Pure physics vs. adding a math major?

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  • #1
wild_boffin
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I’m sure I’m not the first to ask about this but I could use some advice from the internet:

I am a sophomore lost in the world and somewhat recently decided I was going to major in physics with my eyes on grad school. I am on track to get a math minor but I am weighing the trade-offs of picking up a double major instead. Our physics department offers two physics tracks: one meant for prospective graduate students and an “interdisciplinary” one with fewer required advanced courses for those who also want to major in a related field. A double major would require this second track and also likely preclude me from things like an honors thesis or graduate courses in physics (though I could maybe do either in math).

Any thoughts? If I do want to go to grad school I have a way to go in terms of GPA and research experience and wonder if I should just focus on physics and find my niche since math is harder for me and I doubt an additional major would mean much at all. But I am also interested in learning advanced math for its own sake and I wonder if it might open other doors if I need them.
 

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  • #2
Choppy
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Usually the tradeoff with a double major is that you're giving up flexibility in whatever your primary major is in order to grab that second one. It's not a bad decision if you also want to keep the door open for graduate school in math. But if it's really just a case of you wanting to take some advanced math courses to bolster your interest in physics then you should still be able to do that as a physics major. Read the course calendar carefully and see if there are any courses that you want to take that you can't if you're not a math major.

Adding a second major in math in and of itself is not going to confer any major advantage in terms of graduate school admission for physics.

I would also recommend talking with your academic advisor about this. That person will know a lot more about the details of your specific program(s) and how they jive with your educational and career aspirations than people giving advice from the internet.
 
  • #4
gwnorth
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I would think hard about not doing a senior thesis.
 
  • #5
CrysPhys
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I strongly second Choppy Reply #2 and gwnorth Reply #4. In particular,

* A double major in physics and math is advantageous under the following scenarios:

(a) You are planning to go onto grad school, and you want to leave open the option of a grad degree in physics or a grad degree in math.

(b) You are not planning to go onto grad school, and you want to qualify for a broader range of job options [i.e., job posts that specify "bachelor's in physics required" or "bachelor's in math" required].

Otherwise, if you are already set on pursuing a grad degree in physics, don't bother with a second major in math or even a minor in math. Such additional credential gains you nothing. If you want to study more math, simply take the math courses you're interested in as free electives.

* Assuming the honors thesis in your school involves original research (rather than merely a literature review and report tantamount to a term paper), definitely do it. It will give you experience in actually doing physics, rather than just studying physics.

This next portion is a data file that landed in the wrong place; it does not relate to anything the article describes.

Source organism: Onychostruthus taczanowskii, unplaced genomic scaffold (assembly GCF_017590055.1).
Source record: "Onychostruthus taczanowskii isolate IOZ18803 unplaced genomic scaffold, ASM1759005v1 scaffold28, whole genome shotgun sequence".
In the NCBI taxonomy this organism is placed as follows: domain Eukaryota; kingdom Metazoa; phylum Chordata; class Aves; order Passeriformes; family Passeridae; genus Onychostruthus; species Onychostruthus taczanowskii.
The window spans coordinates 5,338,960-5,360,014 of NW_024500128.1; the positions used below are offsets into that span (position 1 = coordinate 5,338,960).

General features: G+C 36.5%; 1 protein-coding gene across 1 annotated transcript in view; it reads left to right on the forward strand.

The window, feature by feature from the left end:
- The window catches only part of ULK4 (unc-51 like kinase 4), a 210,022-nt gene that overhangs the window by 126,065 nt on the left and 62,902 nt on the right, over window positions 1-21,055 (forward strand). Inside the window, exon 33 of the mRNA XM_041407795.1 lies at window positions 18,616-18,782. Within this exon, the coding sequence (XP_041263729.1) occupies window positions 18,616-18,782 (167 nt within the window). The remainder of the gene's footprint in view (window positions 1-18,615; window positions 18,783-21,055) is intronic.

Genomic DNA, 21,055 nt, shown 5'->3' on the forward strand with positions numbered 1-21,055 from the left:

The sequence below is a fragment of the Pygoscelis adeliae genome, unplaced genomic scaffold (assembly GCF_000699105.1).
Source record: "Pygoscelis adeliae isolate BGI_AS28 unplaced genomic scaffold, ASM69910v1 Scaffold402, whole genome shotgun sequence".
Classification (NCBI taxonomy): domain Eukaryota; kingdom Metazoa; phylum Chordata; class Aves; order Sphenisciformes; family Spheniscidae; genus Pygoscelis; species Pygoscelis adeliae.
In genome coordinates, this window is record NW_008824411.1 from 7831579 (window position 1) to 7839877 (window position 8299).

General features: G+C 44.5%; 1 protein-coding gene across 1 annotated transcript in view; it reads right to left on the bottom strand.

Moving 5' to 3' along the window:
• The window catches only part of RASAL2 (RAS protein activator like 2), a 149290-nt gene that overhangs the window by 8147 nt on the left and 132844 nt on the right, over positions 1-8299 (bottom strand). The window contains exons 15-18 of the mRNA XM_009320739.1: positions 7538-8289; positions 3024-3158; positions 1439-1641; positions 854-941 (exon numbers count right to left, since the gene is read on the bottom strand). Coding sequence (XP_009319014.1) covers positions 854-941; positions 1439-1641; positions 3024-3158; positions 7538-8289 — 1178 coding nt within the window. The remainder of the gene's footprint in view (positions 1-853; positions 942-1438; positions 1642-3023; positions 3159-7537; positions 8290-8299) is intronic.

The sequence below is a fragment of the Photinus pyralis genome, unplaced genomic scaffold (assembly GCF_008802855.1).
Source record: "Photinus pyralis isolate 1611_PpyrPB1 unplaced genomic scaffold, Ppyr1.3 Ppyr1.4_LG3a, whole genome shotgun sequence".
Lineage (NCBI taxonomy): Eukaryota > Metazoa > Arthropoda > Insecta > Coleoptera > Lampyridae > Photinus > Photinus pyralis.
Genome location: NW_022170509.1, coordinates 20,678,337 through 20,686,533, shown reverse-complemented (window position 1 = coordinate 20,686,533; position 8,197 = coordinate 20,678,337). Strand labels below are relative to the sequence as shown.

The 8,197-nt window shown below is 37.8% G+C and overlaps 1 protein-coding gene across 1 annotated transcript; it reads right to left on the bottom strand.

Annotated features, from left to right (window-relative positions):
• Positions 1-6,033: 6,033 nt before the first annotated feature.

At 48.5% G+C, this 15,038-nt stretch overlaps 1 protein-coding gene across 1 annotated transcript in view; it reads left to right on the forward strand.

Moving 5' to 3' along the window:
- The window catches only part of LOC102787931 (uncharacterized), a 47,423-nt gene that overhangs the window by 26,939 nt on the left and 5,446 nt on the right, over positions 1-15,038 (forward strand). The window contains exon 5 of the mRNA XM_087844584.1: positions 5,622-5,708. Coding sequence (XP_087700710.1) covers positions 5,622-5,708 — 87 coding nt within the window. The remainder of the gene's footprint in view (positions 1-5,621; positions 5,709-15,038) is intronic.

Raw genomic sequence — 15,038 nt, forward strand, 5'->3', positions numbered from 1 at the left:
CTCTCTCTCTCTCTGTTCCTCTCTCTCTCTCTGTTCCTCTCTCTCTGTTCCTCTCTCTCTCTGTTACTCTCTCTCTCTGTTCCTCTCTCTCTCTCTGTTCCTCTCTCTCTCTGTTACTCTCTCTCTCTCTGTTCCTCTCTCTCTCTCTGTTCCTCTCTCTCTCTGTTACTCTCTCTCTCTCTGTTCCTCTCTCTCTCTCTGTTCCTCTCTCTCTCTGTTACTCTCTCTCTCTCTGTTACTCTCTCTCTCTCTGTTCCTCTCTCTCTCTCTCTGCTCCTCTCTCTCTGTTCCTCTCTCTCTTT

• #6
hutchphd
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I will add my voice to the chorus. So long as you graduate, concentrate on the very best courses from the very best professors with the most interesting (to you) content. And hopefully you will work like a person possessed.
The rest is secondary, and to the degree it interferes with the above, counterproductive.
 
  • #7
gleem
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I would suggest continuing your majoring in physics (forget the math major) but take as many applicable math courses as you can handle. A solid math background is beneficial. That was my background due to the fact that at my college they encourage that approach.
 
  • #8
MathematicalPhysicist
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If you enjoy both equally well then the double major (at my uni it's called combined degree) is the way to go.

Well I also did two MScs with a thesis component in maths and physics; I took too many courses and didn't finish writing my theses.

I don't plan on marriage, it was never on the cards for me.
 
  • #9
ohwilleke
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I would either do a math major, or skip both the math major and math minor entirely (and just take those elective math classes that interest you).

In connection with many undergraduate majors, a math minor would communicate something exceptional (e.g. in connection with an English major). But a physics major is generally assumed to have as much math instruction and knowledge as a math minor coupled with most other disciplines.

One of the better reasons to have the math major in addition to the physics major would be to keep your options open if you become disillusioned with your prospects in graduate physics studies. For example, a math major could be helpful if you sought to instead pursue operations research, to become an actuary, or to pursue graduate studies in math instead.
 

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